Financial Institutions - Capital Tax

Bulletin TDLB 98-1
Published: February 1998
Content last reviewed: November 2010

Publication Archived

Notice to the reader: Capital Tax was fully eliminated on July 1, 2010. It was eliminated effective January 1, 2007 for Ontario corporations primarily engaged in manufacturing or resource activities.

This publication was archived and kept for historical purposes. Use caution when you refer to it, since it reflects the law in force at the time it was released and may no longer apply.

The 1997 Ontario Budget announced three important measures relating to the capital tax treatment of financial institutions.

  • Ontario is simplifying and modernizing its capital tax system to follow more closely the federal large corporations tax as it applies to financial institutions.
  • Ontario is harmonizing with the federal measure to extend the temporary surcharge on the capital tax of large deposit-taking financial institutions from November 1, 1997 to October 31, 1998.
  • A number of improvements are being made to the small business investment tax credit for financial institutions.

These and other 1997 Budget measures were implemented by The Tax Credits to Create Jobs Act, 1997 (Bill 164), which amended the Corporations Tax Act (CTA) and other provincial statutes. Bill 164 received royal assent on December 18, 1997. The amendments to Part III of the CTA are contained in sections 28 to 41 of Bill 164.

This tax legislation bulletin clarifies various details pertaining to these measures and refers to certain changes from the 1997 Budget that were made in Bill 164. These changes were described in a 1997 Budget Update released by the Ministry of Finance on November 25, 1997, entitled "Capital Tax Harmonization for Financial Institutions."

This bulletin is intended to be a guide only and does not purport to be a substitute for the legislation or regulations. For precise details, the reader should consult the legislation and corresponding regulations.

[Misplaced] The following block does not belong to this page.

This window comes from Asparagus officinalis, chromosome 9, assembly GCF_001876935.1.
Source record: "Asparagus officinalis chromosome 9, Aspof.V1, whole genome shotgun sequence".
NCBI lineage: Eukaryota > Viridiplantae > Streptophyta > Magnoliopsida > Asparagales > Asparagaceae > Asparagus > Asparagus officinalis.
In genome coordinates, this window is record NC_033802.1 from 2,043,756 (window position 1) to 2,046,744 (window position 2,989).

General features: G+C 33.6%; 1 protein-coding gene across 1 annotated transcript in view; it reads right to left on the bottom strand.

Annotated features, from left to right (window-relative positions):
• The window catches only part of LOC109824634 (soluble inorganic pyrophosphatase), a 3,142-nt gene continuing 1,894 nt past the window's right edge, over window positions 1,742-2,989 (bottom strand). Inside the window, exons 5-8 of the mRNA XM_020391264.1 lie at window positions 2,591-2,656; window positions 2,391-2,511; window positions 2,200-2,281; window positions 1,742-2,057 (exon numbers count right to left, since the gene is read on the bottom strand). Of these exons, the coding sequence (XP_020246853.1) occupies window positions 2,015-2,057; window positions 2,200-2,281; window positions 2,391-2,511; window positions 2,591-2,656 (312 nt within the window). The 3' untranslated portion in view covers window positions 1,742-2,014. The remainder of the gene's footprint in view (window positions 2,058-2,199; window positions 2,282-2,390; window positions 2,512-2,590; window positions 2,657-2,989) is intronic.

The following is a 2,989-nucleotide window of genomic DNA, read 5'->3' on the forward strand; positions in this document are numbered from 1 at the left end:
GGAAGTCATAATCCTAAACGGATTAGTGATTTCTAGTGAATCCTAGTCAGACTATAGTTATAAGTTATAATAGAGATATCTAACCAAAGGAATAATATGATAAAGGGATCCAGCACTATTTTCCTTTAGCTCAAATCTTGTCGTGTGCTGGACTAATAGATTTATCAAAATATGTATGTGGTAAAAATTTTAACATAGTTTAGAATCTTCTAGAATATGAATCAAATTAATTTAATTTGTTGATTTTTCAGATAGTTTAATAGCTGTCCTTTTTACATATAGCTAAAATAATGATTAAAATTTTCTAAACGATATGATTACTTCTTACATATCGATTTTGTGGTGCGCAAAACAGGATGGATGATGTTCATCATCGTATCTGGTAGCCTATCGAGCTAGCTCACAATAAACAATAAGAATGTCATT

Capital Tax Harmonization for Financial Institutions

Prior to the capital tax harmonization initiative announced in the 1997 Budget, Ontario's capital tax system provided special rules for certain types of financial institutions: banks, corporations registered under the Loan and Trust Corporations Act, bank mortgage subsidiaries, mortgage investment corporations and credit unions. These corporations were subject to different methods of computing taxable paid-up capital as well as different capital tax rates.

Other corporations carrying on business in the financial services industry were subject to capital tax as ordinary corporations.

As a result of harmonization with the federal large corporations tax, financial institutions will be subject to uniform rules for the computation of adjusted taxable paid-up capital and will generally be subject to the same capital tax rates: 0.6% on adjusted taxable paid-up capital of $400 million and less, and 0.9% on adjusted taxable paid-up capital greater than $400 million.

  • The capital tax rate applicable to credit unions will be capped at 0.6% and the new regime will be phased in for credit unions over a five-year period.

Definition of Financial Institution

The term "financial institution" is now defined in subsection 58(2) of the CTA. A corporation will generally be a financial institution for Ontario capital tax purposes if the corporation is a financial institution for the purposes of the federal large corporations tax.

The following corporations qualify as financial institutions:

  • banks;
  • credit unions;
  • corporations that are authorized under the laws of Canada or a province to carry on the business of offering their services as trustee to the public;
  • corporations that are authorized under the laws of Canada or a province to accept deposits from the public and that carry on the business of lending money on the security of real estate or investing in mortgages on real estate;
  • registered securities dealers;
  • mortgage investment corporations; and
  • prescribed corporations.

Insurance Corporations

Unlike the federal system, insurance corporations are not included in the definition of financial institution. Insurance corporations do not pay Ontario capital tax, but pay a special premiums tax under Part IV of the CTA.

To recognize the investments that financial institutions make in insurance corporations, insurance corporations will be treated the same as financial institutions for certain purposes.

  • An investment in the shares or long-term debt of an insurance corporation will qualify for an investment allowance, provided that the conditions that apply to the calculation of the investment allowance are satisfied.